Developed By: iNFOTYKE
SHILLONG: In an interactive session hosted by the Meghalaya Institute of Governance on Friday, Prof Alasdair Roberts, Director, School of Public Policy & Dept of Political Science, University of Massachusetts, Amherst spoke on the 19th century as the era of great nations.
The 20th century he said became the era of small states and the 21st century has emerged as the era of super states. A prolific writer, Prof Roberts books include, ‘The Logic Of Discipline: Global Capitalism and the Architecture of Government.’
Prof Roberts outlined the problems of super states that comprise of a hugely diverse polity and how difficult it is increasingly becoming for such states to hold together.
“Forty per cent of the world’s people will live in these four super states comprising China, India, US and Europe by 2050,” Prof Roberts said but he also queried whether the super states which are expansive, diverse and complex be kept intact and be able to (a) maintain national security (b) provide personal security and basic services (c) promote economic growth (d) maintain democratic institutions and promote human rights.
Prof Roberts is studying these problems even as he is writing a book on the issues highlighted at the deliberations. He hopes that the exchanges he has with a cross section of intellectuals and practitioners of governance across the world would add value to his forthcoming book. He writes extensively on problems of governance, law & public policy.
Prof Roberts also deliberated at length on what is the ideal size for a country to make it both viable and sustainable. Coming to the Indian case, Prof Roberts pointed to the strong centre although India is a federation of states. Such a strong centre, he feels could at times be overbearing on the states and prevent them from experiencing true autonomy. Taking the example of the four super states that are governed very differently namely India, China, US and Europe, Prof Roberts pointed to the stark differences in their governing models.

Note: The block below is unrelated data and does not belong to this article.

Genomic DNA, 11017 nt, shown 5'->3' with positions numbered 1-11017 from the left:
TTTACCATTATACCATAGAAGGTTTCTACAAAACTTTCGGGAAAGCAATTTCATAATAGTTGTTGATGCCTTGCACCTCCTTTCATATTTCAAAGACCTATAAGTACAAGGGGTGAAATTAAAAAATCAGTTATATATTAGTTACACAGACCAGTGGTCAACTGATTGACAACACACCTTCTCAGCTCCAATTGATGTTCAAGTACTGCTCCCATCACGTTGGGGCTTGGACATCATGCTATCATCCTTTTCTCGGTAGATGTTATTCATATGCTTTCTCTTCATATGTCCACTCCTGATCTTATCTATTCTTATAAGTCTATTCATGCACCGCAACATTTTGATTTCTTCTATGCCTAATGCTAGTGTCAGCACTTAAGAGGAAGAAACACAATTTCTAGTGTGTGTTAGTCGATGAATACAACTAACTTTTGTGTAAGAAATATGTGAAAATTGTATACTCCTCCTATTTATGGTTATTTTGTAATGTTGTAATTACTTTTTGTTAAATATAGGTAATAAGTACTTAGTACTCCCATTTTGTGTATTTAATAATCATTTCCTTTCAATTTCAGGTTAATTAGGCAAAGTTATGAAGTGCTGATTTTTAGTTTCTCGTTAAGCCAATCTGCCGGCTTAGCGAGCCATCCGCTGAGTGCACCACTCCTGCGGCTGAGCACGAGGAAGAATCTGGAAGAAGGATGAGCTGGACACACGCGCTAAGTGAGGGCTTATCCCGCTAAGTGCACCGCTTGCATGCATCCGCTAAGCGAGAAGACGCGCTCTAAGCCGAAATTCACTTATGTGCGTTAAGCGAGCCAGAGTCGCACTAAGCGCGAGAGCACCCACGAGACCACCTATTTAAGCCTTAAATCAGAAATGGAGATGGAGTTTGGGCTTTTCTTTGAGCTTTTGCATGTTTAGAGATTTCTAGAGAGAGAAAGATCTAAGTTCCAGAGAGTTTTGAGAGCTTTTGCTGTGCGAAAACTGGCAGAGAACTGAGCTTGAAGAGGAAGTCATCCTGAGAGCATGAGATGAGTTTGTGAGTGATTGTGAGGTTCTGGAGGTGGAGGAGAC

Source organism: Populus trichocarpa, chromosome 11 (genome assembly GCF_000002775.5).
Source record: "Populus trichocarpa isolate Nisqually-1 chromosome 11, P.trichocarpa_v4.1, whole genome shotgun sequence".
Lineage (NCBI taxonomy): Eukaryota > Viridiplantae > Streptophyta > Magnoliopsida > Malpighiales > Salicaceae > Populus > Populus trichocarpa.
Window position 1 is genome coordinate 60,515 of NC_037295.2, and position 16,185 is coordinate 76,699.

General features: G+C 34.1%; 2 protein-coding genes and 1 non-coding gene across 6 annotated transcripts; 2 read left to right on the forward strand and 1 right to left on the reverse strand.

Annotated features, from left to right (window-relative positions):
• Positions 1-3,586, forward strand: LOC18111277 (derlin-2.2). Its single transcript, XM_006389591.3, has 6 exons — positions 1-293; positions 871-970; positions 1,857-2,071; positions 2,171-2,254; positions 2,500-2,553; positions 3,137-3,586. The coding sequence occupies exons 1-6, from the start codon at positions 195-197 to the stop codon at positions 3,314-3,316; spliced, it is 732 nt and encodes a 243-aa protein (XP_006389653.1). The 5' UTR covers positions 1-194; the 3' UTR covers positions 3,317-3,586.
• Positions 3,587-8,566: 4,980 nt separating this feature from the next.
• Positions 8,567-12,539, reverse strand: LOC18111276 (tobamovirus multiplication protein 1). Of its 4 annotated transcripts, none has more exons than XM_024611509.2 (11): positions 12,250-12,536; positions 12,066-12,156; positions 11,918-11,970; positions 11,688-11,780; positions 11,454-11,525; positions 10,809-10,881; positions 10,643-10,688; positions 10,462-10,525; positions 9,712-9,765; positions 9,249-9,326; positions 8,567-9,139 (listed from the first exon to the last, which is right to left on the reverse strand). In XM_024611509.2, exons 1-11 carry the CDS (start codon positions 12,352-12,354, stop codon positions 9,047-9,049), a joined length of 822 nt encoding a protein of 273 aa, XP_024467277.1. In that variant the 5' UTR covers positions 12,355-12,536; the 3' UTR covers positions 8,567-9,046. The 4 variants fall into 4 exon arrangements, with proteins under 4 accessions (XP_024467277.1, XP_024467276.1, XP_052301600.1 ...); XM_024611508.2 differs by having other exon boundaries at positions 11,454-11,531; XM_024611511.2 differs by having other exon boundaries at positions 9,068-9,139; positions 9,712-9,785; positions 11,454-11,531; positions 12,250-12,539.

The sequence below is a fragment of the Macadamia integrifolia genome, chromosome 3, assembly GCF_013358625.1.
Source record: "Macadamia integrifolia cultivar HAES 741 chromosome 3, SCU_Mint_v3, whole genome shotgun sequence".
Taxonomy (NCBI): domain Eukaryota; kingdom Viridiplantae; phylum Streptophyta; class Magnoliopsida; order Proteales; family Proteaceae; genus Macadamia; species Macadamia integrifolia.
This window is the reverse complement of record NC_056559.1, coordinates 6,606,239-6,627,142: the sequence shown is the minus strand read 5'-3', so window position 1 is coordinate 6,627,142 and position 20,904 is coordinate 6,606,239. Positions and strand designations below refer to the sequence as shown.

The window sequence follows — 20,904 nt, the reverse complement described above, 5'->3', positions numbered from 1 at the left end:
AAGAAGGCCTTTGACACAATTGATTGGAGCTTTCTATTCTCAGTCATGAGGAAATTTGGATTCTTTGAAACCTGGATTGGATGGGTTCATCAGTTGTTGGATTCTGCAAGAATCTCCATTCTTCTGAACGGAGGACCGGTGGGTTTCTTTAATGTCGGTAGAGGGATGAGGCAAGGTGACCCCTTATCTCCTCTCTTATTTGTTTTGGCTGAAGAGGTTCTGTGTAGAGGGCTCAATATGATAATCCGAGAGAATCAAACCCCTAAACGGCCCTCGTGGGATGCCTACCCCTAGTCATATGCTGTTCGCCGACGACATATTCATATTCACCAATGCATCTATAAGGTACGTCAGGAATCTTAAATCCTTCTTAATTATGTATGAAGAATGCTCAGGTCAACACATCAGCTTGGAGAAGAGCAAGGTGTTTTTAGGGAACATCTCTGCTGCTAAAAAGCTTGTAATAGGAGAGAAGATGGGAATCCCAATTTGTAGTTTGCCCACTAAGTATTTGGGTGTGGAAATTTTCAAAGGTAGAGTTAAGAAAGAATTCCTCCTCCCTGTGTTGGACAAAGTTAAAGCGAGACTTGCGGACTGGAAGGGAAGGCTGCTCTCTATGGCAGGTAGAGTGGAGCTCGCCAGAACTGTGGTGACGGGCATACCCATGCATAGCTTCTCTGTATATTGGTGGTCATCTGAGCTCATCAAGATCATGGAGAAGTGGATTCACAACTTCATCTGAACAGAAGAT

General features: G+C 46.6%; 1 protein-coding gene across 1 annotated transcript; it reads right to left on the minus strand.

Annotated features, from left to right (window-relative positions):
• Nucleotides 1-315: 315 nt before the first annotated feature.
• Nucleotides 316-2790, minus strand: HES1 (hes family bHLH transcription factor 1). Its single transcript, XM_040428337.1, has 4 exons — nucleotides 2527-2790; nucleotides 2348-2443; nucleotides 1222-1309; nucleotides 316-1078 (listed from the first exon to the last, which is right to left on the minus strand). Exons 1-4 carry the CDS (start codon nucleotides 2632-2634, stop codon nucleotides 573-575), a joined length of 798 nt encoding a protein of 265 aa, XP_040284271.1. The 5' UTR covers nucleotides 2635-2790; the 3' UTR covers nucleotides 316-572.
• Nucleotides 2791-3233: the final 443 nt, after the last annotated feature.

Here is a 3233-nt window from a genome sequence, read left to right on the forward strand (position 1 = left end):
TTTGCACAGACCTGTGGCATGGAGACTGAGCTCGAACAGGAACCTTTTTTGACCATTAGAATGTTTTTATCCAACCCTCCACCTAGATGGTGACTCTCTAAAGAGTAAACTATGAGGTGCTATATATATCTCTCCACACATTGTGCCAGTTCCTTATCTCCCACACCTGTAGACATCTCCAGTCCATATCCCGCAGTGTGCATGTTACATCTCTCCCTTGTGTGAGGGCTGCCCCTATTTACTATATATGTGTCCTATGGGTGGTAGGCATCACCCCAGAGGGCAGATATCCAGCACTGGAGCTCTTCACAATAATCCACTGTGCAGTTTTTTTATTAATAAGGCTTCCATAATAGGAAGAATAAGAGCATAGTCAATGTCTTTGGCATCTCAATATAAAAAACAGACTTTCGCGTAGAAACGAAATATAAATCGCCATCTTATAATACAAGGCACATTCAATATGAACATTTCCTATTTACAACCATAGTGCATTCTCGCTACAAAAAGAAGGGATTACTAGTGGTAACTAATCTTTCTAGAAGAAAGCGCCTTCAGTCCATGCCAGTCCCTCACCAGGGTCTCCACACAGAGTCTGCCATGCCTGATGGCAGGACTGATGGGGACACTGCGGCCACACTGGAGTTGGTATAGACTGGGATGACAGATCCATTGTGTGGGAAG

While the Chinese model hinges on authoritarianism, centralism and state-led capitalism, the Indian model is premised on liberal democracy with a ‘centre-heavy’ federalism, parliamentarianism and a planning legacy.
The US on the other hand is a liberal democracy with a weak-center federalism, presidentialism and anti-statism.
The European Union follows the technocratic/diplomatic confederalism and economic ‘regulocracy’.
He pointed to the signs of strain in superstates that have emerged with reference to United States, China and European Union with studies showing that average duration of such states is 200 years only.
Similarly, the challenges of India are reflected in the problems of purpose, challenges to secularism, tolerance, problems of control, problems of leadership and problems of adaptation.
The lively session was attended amongst others by former Chief Secretary PS Thangkhiew, Toki Blah, Patricia Mukhim, Prof B K Tiwari, C Noronha and a host of young minds who contributed and enriched the deliberations.
Prof Roberts has worked extensively in India with RTI groups such as MKSS of Rajasthan and in Maharashtra.